The Taliban has not stopped at this. In its recent announcement, it declared that it will no longer provide safe passage to the Red Cross in response to ICRC’s purported neglect of the Taliban soldiers in the prisons of Afghanistan. It is important to note that the ICRC had already scaled down its presence in Afghanistan following the attacks on its staff last year. All this does not bode well for the humanitarian operations in Afghanistan as constant attacks on international aid workers have compelled organizations such as Doctors Without Borders to wind up their operations.

The capital of Afghanistan too has been reeling under attacks. Targeted by the so-called Islamic State, areas populated by the Shia minority in the capital city have suffered a particularly massive rise in attacks. In two separate incidents in less than a month, the IS claimed to have attacked a tuition center and conducted twin blasts in Kabul’s Dasht-e-Barchi, a Shia locality. Close to 60 people were killed in the attacks while more than 70 people sustained injuries.

Wishful Thinking

In a so-called surprise visit to Afghanistan on September 7, 2018, US Defence Secretary Jim Mattis was quoted saying: “right now, we have more indications that reconciliation is no longer just a shimmer out there, no longer just a mirage. It now has some framework, there’s some open lines of communication.” According to reports, Mattis had arrived in Afghanistan to take a stock of the “progress on talks with the Taliban.” Having failed to make the Taliban stick to and extend its Eid truce followed by the collapse of the Moscow Peace Process because of Afghanistan’s denial to talk to a defiant Taliban, it is clear that there is little progress on that front. In the light of apparent evidence that points toward a dead end, Mattis’ statement about the presence of a framework sounds like wishful thinking at best and phony at worst.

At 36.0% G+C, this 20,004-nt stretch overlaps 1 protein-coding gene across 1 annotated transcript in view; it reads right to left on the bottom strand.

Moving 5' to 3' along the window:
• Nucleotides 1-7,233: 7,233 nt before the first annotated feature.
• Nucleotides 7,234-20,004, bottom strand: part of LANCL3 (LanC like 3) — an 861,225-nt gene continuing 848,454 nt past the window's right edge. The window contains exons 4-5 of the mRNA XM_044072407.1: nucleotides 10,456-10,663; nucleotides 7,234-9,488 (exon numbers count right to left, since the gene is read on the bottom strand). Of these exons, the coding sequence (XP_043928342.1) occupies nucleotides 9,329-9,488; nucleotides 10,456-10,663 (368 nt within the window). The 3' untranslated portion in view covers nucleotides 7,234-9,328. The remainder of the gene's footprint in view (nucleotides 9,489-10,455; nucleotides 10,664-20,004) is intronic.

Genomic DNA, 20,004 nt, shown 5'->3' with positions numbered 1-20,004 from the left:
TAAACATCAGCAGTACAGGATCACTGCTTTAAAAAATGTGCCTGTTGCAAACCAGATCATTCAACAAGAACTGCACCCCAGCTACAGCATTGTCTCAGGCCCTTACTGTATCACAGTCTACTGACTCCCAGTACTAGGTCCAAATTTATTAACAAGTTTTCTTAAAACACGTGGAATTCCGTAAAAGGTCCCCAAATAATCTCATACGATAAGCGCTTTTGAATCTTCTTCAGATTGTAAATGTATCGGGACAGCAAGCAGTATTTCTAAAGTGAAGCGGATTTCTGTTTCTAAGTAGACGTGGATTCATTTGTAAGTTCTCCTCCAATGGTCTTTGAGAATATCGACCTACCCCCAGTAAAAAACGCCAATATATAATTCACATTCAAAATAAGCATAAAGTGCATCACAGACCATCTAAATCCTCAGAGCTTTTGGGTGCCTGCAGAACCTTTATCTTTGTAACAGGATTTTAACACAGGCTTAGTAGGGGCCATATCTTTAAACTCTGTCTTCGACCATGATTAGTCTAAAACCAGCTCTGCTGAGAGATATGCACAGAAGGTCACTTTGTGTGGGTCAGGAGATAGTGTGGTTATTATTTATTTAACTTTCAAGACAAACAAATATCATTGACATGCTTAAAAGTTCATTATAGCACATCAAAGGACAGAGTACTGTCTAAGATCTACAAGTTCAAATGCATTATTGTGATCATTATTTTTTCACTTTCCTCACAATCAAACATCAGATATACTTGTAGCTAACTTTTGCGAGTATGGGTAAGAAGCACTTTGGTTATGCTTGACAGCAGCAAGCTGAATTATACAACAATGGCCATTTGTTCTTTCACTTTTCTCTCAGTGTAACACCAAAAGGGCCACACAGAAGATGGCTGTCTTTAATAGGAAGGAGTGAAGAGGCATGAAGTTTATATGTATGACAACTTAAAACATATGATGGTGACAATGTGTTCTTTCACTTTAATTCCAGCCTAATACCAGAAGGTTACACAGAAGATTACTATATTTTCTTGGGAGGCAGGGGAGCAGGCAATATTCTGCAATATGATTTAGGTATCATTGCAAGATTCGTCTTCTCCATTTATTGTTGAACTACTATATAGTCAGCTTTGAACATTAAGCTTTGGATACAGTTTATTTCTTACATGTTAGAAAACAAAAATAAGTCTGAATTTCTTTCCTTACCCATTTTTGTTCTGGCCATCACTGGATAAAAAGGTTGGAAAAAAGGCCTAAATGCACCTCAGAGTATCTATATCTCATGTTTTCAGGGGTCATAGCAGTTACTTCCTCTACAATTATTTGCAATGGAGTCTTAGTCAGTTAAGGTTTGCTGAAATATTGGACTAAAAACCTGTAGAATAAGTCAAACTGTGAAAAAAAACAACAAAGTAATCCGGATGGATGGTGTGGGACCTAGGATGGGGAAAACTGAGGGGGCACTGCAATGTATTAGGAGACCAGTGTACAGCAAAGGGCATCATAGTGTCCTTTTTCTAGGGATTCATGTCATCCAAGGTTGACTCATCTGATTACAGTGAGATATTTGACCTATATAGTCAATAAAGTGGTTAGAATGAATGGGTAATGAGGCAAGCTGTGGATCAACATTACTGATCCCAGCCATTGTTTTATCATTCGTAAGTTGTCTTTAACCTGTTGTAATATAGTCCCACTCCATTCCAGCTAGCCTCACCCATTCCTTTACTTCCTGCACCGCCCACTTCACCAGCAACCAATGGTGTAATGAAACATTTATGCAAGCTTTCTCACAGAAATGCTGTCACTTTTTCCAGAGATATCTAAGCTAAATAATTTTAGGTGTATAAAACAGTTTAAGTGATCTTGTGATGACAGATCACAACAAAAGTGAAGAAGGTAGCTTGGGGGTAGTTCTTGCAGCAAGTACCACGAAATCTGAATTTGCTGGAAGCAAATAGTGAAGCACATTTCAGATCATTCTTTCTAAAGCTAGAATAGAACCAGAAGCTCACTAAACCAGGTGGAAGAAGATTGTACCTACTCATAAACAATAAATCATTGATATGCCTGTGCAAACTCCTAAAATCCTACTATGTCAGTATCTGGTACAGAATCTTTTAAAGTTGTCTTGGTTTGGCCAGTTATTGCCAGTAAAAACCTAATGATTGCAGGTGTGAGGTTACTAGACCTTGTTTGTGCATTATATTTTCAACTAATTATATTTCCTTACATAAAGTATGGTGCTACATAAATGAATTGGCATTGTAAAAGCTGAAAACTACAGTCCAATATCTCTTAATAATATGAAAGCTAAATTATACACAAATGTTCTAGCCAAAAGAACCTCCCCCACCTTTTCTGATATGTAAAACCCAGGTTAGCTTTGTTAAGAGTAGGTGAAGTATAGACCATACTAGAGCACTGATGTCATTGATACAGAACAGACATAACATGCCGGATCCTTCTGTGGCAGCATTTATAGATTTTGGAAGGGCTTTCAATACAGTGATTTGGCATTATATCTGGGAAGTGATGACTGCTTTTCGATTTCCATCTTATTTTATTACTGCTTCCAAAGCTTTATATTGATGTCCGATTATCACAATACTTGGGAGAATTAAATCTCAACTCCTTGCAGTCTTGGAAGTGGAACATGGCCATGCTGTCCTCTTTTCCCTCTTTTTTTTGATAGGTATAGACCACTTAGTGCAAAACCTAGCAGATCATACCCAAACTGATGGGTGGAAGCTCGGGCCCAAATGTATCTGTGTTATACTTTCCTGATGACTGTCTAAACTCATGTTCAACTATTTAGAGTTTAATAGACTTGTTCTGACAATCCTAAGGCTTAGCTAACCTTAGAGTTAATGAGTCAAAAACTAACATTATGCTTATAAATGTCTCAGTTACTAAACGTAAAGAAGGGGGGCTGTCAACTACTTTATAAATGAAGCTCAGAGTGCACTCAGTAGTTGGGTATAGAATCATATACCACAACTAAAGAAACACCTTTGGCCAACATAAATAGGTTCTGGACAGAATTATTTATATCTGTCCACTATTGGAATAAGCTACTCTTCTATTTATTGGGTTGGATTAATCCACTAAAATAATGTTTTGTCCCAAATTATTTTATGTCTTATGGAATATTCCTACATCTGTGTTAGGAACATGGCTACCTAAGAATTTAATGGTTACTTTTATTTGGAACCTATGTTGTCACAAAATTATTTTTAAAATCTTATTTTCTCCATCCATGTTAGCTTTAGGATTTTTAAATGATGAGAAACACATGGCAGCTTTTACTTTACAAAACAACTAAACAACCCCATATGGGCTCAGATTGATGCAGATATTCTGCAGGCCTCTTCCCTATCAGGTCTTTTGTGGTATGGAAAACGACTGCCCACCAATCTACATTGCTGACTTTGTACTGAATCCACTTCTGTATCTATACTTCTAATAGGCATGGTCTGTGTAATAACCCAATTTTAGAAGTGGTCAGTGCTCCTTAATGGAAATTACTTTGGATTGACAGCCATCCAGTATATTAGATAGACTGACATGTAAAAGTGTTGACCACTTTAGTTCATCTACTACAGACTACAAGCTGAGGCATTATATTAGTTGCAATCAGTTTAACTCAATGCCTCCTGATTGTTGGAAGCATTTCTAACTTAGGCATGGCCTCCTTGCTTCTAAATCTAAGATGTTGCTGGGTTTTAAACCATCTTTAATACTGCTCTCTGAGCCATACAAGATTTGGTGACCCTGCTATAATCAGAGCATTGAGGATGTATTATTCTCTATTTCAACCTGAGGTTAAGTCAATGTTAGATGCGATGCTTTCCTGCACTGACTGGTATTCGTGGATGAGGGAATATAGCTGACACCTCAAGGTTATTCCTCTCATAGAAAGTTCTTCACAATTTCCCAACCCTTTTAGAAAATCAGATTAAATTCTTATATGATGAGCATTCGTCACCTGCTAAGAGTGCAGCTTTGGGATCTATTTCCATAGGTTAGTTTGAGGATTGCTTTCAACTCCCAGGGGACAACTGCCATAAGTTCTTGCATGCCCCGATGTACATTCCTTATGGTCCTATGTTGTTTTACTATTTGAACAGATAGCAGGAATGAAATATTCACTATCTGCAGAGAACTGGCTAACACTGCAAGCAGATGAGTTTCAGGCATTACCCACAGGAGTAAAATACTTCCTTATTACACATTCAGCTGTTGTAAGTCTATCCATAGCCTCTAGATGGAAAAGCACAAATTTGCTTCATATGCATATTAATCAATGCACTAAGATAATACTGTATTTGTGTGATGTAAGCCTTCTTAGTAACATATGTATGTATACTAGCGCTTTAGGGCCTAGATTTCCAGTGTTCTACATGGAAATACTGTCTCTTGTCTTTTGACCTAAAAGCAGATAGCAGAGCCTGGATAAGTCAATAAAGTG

Notwithstanding the appointment of Zalmay Khalilzad as a US Special Advisor on Afghanistan and the parleys between the American and Pakistani administrations, there is not much that hints at the emergence of anything concrete in the days to come. While the US-led forces would like to convince the Taliban that there is no military end to the conflict, this group, especially in the emerging geo-political dynamics such as the purported support it receives from Iran and Russia, knows the game better. Leaving the political development of Afghanistan to the local players under Trump’s so-called “new” Afghan agenda has been like the washing off of hands of a shoddy performance. It once again goes on to show that the re-development of Afghanistan — politically, economically, and culturally — continues to be superseded by strategic priorities. So long as this remains the case, Afghanistan’s transition from an in-conflict to a post-conflict country will never be achieved.